I’ve been in the Amateur Radio scene for a year now, which is not that long compared to the old-timers which have had their licenses for 50 years or more. However, that is long enough to notice some of the elitism that exists even in this hobby.
Today I tried to go to the Duluth Fry’s Electronics store and was not let in because of my bag. I refused to leave my bag in the car or check it, and thus my only other option was to leave and find somewhere else to shop. I found what I needed at Micro Center, which I highly recommend over Fry’s Electronics. While they have a smaller selection of electronics parts, you won’t be treated like a criminal as soon as you walk in the door.
Update: I received a reply from John McGuffin, District Manager, indicating that the intent of their policy is not to deny people carrying bags from entering the sales floor. See the full reply below my initial email.
I received the following email from Mandrill yesterday which unfortunately means that I will have to discontinue my usage of Mandrill for sending and receiving email. Specifically, I am currently using a free Mandrill account as the incoming email provider for Disposamail, and continuing my usage of Mandrill is not worth $20 per month for a paid MailChimp account. I will therefore have to revert to an older version of Disposamail which uses Haraka and update it to match the functionality of the Mandrill version.
I’ve also been wanting to update Disposamail to use Angular and this is a great opportunity to do so.
Update (3/10): Disposamail has been updated to receive and process raw email bodies from an external service such as postfix and no longer relies on Mandrill.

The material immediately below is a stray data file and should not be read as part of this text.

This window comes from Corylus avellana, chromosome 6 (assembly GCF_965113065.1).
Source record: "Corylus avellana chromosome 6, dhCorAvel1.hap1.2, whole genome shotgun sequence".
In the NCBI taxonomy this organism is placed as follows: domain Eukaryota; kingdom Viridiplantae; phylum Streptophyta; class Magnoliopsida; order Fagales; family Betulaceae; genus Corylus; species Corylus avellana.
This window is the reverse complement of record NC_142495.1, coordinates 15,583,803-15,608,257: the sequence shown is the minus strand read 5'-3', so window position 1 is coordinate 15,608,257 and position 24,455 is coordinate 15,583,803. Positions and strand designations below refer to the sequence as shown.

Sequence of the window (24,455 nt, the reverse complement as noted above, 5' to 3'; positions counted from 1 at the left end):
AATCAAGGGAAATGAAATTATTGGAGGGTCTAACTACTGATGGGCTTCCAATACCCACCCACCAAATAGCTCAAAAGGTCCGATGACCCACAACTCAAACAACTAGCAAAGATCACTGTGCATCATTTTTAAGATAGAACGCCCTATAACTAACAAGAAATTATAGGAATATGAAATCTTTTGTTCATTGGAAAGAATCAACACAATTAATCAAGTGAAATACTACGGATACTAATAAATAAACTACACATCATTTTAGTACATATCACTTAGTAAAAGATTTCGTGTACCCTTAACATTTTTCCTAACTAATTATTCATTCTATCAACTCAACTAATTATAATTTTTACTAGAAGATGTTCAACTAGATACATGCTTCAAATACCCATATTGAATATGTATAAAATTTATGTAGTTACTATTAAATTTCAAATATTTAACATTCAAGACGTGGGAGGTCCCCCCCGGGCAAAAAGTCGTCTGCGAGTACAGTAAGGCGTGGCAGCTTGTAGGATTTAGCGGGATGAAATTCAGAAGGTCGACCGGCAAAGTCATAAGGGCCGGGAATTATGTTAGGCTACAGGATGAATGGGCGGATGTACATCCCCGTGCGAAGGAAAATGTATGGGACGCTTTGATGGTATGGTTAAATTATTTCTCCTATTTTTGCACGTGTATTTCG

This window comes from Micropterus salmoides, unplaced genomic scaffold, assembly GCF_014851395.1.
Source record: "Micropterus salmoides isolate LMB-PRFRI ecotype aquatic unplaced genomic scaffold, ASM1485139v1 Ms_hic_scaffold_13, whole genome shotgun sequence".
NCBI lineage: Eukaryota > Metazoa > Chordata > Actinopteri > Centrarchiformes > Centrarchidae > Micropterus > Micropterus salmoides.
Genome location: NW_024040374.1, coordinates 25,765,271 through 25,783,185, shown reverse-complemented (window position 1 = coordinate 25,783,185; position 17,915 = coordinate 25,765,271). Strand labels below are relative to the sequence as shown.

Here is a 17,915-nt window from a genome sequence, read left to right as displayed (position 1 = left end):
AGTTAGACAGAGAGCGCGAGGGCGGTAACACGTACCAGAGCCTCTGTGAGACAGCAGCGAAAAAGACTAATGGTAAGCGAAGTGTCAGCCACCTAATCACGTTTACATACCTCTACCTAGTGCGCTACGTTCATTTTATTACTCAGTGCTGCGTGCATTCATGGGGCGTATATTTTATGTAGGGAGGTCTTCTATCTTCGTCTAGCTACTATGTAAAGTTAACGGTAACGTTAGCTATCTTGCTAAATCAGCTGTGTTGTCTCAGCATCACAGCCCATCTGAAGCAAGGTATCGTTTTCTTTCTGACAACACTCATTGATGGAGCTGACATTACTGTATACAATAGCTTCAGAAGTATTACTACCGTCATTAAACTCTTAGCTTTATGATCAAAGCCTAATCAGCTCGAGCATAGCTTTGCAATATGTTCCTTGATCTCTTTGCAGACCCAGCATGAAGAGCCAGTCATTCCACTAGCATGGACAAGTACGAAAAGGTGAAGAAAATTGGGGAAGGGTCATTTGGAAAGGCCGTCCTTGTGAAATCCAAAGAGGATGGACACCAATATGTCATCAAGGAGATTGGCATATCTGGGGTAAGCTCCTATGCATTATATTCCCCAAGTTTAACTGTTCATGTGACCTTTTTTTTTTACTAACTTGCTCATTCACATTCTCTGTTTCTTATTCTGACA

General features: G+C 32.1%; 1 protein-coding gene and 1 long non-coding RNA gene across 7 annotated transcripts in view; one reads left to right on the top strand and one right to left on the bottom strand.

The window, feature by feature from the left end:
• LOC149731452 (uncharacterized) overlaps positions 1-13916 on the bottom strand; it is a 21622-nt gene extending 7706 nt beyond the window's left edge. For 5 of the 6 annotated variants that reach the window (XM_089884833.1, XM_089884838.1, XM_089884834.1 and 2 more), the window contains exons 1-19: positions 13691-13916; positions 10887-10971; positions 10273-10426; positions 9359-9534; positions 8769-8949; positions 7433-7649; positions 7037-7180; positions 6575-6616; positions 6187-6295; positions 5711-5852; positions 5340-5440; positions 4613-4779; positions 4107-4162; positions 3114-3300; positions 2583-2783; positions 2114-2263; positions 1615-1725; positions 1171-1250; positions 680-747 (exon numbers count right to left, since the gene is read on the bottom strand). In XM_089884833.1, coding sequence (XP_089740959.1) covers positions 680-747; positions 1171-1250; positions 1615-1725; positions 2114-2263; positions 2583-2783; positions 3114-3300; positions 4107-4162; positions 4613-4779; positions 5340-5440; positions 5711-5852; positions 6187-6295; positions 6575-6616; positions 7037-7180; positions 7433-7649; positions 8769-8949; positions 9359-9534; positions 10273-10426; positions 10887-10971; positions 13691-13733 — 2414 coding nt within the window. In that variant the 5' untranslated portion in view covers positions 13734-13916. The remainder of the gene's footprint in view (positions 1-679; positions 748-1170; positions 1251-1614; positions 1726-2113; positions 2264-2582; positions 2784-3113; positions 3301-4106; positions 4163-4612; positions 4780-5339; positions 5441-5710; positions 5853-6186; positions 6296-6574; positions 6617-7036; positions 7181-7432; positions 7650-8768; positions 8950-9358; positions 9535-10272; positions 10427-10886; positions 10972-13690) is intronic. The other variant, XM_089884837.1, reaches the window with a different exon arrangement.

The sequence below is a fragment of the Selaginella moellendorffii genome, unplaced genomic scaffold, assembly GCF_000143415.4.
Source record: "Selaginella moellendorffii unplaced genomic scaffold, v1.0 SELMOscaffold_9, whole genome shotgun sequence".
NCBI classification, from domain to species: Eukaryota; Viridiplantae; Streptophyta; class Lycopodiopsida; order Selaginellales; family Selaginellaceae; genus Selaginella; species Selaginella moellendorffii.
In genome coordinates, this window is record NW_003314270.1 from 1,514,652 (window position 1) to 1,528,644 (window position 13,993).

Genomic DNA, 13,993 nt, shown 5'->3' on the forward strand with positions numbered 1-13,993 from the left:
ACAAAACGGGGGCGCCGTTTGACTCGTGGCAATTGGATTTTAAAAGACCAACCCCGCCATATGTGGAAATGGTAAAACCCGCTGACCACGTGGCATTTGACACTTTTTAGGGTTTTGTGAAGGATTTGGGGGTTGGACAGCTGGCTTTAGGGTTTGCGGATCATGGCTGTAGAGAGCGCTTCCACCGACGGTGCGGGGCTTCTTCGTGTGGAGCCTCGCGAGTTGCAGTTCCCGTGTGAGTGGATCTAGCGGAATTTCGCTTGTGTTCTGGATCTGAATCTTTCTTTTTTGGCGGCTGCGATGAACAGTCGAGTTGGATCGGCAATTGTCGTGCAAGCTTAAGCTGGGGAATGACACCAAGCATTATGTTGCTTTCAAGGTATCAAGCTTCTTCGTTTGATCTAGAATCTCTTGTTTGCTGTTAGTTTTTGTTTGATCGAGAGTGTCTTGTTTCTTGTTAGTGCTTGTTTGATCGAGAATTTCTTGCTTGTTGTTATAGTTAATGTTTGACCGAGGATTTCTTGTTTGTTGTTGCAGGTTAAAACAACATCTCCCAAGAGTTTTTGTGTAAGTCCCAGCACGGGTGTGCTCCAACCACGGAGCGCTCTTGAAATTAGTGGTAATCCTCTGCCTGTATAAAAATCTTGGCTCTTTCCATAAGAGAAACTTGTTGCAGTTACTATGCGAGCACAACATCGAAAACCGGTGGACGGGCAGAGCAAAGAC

Recently I’ve switched from using long-ish, better-than-stock antennas on my HTs to short stubby antennas which are more convenient for carrying them around. Specifically, I was using the Diamond SRH-519, which is advertised as having +3db gain over stock antennas, while the new antennas are the Maldol MH-209SMA for radios which use normal SMA-male antennas, and the Comet SMA-209J for my Baofeng which uses the odd SMA-female antennas.
From my non-scientific tests within the perimeter of Atlanta, they appear to perform just as well as the stock and long antennas that I was using, at least while using repeaters that are located within the perimeter; I have been able to access every repeater that I would be able to with the long antennas from any location which I would normally use my HTs.
I do keep my other antennas in my bag in the event I need a better antenna for any reason, however over the last month or so I have yet to need them. At the moment, the convenience of short antennas overpower the usefulness of higher gain antennas.
Update: I have since taken the BF-F8 HP completely apart and the backing appears to be painted aluminum, not plastic, and have updated this article accordingly.